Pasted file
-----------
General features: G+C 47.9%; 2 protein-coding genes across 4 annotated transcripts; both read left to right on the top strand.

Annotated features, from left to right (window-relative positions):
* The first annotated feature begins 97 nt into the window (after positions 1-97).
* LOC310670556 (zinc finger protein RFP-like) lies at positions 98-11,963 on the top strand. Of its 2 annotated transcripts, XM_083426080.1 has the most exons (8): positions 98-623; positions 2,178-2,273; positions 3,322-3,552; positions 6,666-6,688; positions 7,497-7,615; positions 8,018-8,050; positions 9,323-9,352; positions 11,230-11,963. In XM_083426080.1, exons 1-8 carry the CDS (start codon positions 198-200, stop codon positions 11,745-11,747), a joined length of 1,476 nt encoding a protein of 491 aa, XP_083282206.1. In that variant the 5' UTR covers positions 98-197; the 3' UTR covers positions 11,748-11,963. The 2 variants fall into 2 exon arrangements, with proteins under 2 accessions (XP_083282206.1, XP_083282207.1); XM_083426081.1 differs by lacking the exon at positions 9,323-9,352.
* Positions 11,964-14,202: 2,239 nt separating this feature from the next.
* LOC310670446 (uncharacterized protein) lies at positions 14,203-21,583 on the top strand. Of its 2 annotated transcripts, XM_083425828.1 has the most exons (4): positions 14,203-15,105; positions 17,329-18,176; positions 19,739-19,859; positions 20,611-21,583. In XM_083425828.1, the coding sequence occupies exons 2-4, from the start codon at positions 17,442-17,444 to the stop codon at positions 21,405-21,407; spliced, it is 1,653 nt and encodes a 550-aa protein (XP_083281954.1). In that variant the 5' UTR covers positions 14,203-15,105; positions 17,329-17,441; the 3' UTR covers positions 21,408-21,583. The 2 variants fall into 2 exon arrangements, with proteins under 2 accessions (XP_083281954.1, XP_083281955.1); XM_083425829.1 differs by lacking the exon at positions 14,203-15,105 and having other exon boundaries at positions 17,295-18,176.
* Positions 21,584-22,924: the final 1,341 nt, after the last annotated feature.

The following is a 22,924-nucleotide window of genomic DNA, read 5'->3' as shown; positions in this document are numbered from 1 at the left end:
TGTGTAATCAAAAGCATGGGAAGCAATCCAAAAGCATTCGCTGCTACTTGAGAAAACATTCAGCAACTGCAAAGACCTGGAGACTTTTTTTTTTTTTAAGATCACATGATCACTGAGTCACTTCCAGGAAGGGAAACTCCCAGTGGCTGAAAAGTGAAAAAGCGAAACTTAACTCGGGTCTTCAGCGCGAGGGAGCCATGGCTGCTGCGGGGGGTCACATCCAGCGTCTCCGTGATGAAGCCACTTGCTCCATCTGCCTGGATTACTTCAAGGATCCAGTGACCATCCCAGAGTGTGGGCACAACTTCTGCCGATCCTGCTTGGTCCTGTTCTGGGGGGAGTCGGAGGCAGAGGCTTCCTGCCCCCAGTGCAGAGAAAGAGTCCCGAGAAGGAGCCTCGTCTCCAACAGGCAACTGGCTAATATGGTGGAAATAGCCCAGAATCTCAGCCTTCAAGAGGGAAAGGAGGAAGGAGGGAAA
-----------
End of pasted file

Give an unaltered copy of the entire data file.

General features: G+C 47.9%; 2 protein-coding genes across 4 annotated transcripts; both read left to right on the top strand.

Annotated features, from left to right (window-relative positions):
* The first annotated feature begins 97 nt into the window (after positions 1-97).
* LOC310670556 (zinc finger protein RFP-like) lies at positions 98-11,963 on the top strand. Of its 2 annotated transcripts, XM_083426080.1 has the most exons (8): positions 98-623; positions 2,178-2,273; positions 3,322-3,552; positions 6,666-6,688; positions 7,497-7,615; positions 8,018-8,050; positions 9,323-9,352; positions 11,230-11,963. In XM_083426080.1, exons 1-8 carry the CDS (start codon positions 198-200, stop codon positions 11,745-11,747), a joined length of 1,476 nt encoding a protein of 491 aa, XP_083282206.1. In that variant the 5' UTR covers positions 98-197; the 3' UTR covers positions 11,748-11,963. The 2 variants fall into 2 exon arrangements, with proteins under 2 accessions (XP_083282206.1, XP_083282207.1); XM_083426081.1 differs by lacking the exon at positions 9,323-9,352.
* Positions 11,964-14,202: 2,239 nt separating this feature from the next.
* LOC310670446 (uncharacterized protein) lies at positions 14,203-21,583 on the top strand. Of its 2 annotated transcripts, XM_083425828.1 has the most exons (4): positions 14,203-15,105; positions 17,329-18,176; positions 19,739-19,859; positions 20,611-21,583. In XM_083425828.1, the coding sequence occupies exons 2-4, from the start codon at positions 17,442-17,444 to the stop codon at positions 21,405-21,407; spliced, it is 1,653 nt and encodes a 550-aa protein (XP_083281954.1). In that variant the 5' UTR covers positions 14,203-15,105; positions 17,329-17,441; the 3' UTR covers positions 21,408-21,583. The 2 variants fall into 2 exon arrangements, with proteins under 2 accessions (XP_083281954.1, XP_083281955.1); XM_083425829.1 differs by lacking the exon at positions 14,203-15,105 and having other exon boundaries at positions 17,295-18,176.
* Positions 21,584-22,924: the final 1,341 nt, after the last annotated feature.

The following is a 22,924-nucleotide window of genomic DNA, read 5'->3' as shown; positions in this document are numbered from 1 at the left end:
TGTGTAATCAAAAGCATGGGAAGCAATCCAAAAGCATTCGCTGCTACTTGAGAAAACATTCAGCAACTGCAAAGACCTGGAGACTTTTTTTTTTTTTAAGATCACATGATCACTGAGTCACTTCCAGGAAGGGAAACTCCCAGTGGCTGAAAAGTGAAAAAGCGAAACTTAACTCGGGTCTTCAGCGCGAGGGAGCCATGGCTGCTGCGGGGGGTCACATCCAGCGTCTCCGTGATGAAGCCACTTGCTCCATCTGCCTGGATTACTTCAAGGATCCAGTGACCATCCCAGAGTGTGGGCACAACTTCTGCCGATCCTGCTTGGTCCTGTTCTGGGGGGAGTCGGAGGCAGAGGCTTCCTGCCCCCAGTGCAGAGAAAGAGTCCCGAGAAGGAGCCTCGTCTCCAACAGGCAACTGGCTAATATGGTGGAAATAGCCCAGAATCTCAGCCTTCAAGAGGGAAAGGAGGAAGGAGGGAAA